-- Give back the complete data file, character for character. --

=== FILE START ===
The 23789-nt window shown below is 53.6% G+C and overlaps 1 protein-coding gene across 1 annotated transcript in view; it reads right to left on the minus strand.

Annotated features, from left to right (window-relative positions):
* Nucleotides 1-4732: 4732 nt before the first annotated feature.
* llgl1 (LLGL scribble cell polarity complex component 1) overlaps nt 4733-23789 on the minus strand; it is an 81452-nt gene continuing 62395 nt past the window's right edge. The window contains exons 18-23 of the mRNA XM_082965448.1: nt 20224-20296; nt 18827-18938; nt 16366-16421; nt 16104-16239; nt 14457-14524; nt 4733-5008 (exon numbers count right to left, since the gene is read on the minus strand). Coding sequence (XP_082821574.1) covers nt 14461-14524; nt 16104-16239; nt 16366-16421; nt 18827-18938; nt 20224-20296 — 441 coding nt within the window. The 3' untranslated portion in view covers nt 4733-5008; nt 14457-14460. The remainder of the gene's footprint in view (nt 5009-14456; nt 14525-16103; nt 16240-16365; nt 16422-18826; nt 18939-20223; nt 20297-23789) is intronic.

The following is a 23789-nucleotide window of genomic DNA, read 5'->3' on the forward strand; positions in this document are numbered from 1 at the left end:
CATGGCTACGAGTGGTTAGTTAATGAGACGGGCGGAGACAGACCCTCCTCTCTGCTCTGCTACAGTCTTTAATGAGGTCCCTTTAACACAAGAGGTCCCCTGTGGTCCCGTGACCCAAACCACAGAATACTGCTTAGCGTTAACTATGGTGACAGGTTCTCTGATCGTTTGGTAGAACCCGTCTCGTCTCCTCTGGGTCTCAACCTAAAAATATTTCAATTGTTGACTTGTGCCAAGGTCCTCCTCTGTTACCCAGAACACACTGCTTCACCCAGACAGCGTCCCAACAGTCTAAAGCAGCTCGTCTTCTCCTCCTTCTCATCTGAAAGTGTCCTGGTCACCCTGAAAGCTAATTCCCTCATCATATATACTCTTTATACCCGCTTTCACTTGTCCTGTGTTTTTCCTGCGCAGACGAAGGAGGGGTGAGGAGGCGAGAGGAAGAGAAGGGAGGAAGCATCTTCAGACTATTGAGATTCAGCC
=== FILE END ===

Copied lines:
The 23789-nt window shown below is 53.6% G+C and overlaps 1 protein-coding gene across 1 annotated transcript in view; it reads right to left on the minus strand.

Annotated features, from left to right (window-relative positions):
* Nucleotides 1-4732: 4732 nt before the first annotated feature.
* llgl1 (LLGL scribble cell polarity complex component 1) overlaps nt 4733-23789 on the minus strand; it is an 81452-nt gene continuing 62395 nt past the window's right edge. The window contains exons 18-23 of the mRNA XM_082965448.1: nt 20224-20296; nt 18827-18938; nt 16366-16421; nt 16104-16239; nt 14457-14524; nt 4733-5008 (exon numbers count right to left, since the gene is read on the minus strand). Coding sequence (XP_082821574.1) covers nt 14461-14524; nt 16104-16239; nt 16366-16421; nt 18827-18938; nt 20224-20296 — 441 coding nt within the window. The 3' untranslated portion in view covers nt 4733-5008; nt 14457-14460. The remainder of the gene's footprint in view (nt 5009-14456; nt 14525-16103; nt 16240-16365; nt 16422-18826; nt 18939-20223; nt 20297-23789) is intronic.

The following is a 23789-nucleotide window of genomic DNA, read 5'->3' on the forward strand; positions in this document are numbered from 1 at the left end:
CATGGCTACGAGTGGTTAGTTAATGAGACGGGCGGAGACAGACCCTCCTCTCTGCTCTGCTACAGTCTTTAATGAGGTCCCTTTAACACAAGAGGTCCCCTGTGGTCCCGTGACCCAAACCACAGAATACTGCTTAGCGTTAACTATGGTGACAGGTTCTCTGATCGTTTGGTAGAACCCGTCTCGTCTCCTCTGGGTCTCAACCTAAAAATATTTCAATTGTTGACTTGTGCCAAGGTCCTCCTCTGTTACCCAGAACACACTGCTTCACCCAGACAGCGTCCCAACAGTCTAAAGCAGCTCGTCTTCTCCTCCTTCTCATCTGAAAGTGTCCTGGTCACCCTGAAAGCTAATTCCCTCATCATATATACTCTTTATACCCGCTTTCACTTGTCCTGTGTTTTTCCTGCGCAGACGAAGGAGGGGTGAGGAGGCGAGAGGAAGAGAAGGGAGGAAGCATCTTCAGACTATTGAGATTCAGCC